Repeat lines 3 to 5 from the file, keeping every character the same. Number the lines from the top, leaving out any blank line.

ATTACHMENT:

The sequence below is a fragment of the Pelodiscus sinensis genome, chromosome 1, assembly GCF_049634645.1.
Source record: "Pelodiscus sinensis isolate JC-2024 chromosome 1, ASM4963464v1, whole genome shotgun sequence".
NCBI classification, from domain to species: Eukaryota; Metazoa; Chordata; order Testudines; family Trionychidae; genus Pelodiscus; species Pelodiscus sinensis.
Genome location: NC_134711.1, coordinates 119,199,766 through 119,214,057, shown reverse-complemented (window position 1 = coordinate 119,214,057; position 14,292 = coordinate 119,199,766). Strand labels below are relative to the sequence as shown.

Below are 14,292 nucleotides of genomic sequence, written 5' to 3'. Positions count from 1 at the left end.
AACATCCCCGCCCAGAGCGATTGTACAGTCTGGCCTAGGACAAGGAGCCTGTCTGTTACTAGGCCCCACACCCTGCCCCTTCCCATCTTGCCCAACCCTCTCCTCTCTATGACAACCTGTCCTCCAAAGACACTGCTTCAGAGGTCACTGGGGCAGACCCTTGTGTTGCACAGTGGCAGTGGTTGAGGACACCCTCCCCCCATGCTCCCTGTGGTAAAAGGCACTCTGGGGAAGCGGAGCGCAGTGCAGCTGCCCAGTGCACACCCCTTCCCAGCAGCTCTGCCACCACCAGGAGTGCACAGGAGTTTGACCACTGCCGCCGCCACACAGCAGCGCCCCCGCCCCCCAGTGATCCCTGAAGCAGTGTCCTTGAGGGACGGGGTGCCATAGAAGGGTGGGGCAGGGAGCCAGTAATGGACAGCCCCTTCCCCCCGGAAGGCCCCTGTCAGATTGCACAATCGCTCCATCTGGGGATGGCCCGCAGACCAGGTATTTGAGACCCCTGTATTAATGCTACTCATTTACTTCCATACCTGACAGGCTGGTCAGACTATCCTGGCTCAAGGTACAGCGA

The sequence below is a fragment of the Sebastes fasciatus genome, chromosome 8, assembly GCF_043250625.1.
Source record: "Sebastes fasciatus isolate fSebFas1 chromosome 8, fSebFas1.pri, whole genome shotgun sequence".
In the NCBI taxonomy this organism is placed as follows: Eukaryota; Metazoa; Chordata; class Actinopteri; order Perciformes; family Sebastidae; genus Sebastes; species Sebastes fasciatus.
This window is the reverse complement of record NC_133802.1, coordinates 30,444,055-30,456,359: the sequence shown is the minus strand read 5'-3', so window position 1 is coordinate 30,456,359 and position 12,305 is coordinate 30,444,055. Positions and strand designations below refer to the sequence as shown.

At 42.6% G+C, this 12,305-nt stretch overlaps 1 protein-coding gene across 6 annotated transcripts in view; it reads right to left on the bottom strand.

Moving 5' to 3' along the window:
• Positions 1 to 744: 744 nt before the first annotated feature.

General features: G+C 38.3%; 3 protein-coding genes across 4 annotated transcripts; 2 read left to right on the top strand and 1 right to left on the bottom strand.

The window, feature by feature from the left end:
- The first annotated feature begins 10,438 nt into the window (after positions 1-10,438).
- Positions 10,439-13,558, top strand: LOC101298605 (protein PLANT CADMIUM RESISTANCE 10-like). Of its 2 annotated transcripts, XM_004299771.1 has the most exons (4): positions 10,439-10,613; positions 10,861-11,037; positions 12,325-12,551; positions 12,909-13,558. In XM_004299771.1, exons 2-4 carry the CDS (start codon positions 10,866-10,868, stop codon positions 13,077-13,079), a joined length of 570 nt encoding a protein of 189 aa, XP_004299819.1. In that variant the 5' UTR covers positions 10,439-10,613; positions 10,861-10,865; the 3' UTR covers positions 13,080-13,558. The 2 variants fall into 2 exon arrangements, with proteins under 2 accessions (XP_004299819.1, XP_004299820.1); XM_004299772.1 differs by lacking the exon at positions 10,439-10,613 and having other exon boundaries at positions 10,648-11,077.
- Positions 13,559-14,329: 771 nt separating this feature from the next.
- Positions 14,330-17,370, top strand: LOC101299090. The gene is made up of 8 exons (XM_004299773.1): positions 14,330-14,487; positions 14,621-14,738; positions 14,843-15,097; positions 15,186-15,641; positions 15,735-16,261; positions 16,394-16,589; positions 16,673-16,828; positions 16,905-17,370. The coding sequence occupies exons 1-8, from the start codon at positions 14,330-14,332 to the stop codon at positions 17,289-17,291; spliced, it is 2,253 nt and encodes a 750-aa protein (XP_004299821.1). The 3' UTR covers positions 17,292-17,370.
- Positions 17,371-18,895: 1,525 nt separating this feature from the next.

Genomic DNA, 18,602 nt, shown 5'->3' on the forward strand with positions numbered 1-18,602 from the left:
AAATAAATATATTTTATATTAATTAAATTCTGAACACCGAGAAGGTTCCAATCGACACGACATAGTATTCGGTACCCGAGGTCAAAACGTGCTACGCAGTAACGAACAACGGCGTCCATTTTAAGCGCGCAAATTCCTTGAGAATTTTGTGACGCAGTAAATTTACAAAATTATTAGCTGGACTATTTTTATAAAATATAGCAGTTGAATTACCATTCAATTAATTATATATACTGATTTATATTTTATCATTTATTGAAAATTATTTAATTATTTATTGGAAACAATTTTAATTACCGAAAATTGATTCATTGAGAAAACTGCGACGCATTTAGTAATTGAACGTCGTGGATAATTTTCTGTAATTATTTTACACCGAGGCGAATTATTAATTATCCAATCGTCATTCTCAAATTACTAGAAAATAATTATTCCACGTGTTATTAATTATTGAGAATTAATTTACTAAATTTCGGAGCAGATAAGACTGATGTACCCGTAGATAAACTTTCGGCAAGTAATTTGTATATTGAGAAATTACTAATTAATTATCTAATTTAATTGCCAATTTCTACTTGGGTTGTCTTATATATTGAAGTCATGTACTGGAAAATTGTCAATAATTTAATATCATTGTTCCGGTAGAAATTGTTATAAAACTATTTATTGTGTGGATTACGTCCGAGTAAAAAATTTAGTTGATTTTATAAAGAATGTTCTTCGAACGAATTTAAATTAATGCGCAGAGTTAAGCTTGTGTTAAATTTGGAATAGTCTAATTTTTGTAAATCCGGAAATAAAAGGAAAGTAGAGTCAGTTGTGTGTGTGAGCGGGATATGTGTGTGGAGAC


NCBI classification, from domain to species: Eukaryota; Metazoa; Chordata; order Testudines; family Trionychidae; genus Pelodiscus; species Pelodiscus sinensis.
Genome location: NC_134711.1, coordinates 119,199,766 through 119,214,057, shown reverse-complemented (window position 1 = coordinate 119,214,057; position 14,292 = coordinate 119,199,766). Strand labels below are relative to the sequence as shown.

Below are 14,292 nucleotides of genomic sequence, written 5' to 3'. Positions count from 1 at the left end.